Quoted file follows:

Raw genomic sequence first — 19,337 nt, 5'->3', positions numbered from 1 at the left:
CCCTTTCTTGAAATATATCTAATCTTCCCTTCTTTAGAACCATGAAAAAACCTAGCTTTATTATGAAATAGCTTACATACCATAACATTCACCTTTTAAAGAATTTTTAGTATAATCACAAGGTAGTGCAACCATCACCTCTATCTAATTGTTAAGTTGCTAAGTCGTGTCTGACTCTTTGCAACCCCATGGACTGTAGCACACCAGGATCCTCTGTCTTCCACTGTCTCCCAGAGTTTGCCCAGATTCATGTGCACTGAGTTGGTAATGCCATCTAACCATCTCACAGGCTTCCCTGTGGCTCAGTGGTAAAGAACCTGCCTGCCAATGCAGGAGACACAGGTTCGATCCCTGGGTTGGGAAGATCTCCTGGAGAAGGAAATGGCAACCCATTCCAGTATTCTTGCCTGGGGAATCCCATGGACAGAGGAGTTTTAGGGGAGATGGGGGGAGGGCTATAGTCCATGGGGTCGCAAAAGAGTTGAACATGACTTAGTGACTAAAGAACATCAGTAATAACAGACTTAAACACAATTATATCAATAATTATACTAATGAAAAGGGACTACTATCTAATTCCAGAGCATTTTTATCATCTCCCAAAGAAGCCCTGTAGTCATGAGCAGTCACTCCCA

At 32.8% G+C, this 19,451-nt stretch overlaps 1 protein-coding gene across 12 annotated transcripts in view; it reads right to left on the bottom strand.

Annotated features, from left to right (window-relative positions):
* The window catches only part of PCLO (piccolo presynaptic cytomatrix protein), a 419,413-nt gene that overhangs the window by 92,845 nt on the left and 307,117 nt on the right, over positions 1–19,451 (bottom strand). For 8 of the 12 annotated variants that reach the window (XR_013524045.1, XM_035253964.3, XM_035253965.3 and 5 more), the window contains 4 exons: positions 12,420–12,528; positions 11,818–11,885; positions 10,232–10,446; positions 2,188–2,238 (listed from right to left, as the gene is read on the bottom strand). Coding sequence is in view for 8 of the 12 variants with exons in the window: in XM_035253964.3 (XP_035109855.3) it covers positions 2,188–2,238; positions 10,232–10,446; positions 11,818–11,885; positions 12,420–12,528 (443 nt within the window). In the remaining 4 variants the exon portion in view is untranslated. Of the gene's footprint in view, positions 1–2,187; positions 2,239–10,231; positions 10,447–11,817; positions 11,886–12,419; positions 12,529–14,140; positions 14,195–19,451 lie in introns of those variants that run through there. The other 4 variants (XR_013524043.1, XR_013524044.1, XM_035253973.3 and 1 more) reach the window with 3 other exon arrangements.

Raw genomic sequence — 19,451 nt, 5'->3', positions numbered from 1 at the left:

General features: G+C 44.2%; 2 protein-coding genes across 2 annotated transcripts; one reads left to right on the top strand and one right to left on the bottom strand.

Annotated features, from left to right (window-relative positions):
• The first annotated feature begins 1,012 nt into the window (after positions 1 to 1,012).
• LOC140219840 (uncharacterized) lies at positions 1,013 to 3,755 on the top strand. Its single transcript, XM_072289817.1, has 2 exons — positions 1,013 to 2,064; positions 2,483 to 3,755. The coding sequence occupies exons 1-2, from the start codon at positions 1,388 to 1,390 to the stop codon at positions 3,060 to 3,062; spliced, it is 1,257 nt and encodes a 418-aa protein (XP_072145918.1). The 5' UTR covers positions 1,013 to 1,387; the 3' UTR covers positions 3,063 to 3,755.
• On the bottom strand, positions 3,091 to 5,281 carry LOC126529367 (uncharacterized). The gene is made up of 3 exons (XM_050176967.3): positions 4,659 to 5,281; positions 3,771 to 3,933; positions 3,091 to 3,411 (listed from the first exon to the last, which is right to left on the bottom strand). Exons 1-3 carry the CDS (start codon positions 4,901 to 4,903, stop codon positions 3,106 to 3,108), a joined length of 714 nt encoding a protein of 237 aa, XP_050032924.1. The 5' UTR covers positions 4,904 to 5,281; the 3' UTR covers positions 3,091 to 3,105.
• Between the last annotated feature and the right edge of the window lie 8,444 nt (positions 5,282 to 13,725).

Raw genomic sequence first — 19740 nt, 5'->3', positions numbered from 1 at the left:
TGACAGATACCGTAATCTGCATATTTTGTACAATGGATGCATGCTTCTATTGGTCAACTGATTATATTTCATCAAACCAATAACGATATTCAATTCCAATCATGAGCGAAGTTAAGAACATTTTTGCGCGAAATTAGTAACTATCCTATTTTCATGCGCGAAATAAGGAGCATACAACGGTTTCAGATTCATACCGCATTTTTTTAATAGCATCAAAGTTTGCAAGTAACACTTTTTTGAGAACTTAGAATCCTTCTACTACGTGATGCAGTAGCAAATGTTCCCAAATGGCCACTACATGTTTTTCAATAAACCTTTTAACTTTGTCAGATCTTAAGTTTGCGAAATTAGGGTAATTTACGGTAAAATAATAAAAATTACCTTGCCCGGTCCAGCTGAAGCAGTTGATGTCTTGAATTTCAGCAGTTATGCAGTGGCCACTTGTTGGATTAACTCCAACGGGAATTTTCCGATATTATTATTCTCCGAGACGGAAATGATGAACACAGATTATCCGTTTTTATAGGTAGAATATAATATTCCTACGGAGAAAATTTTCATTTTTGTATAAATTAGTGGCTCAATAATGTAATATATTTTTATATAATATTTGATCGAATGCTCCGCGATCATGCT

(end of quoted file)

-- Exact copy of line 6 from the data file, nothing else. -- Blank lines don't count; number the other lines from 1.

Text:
Raw genomic sequence — 19,451 nt, 5'->3', positions numbered from 1 at the left: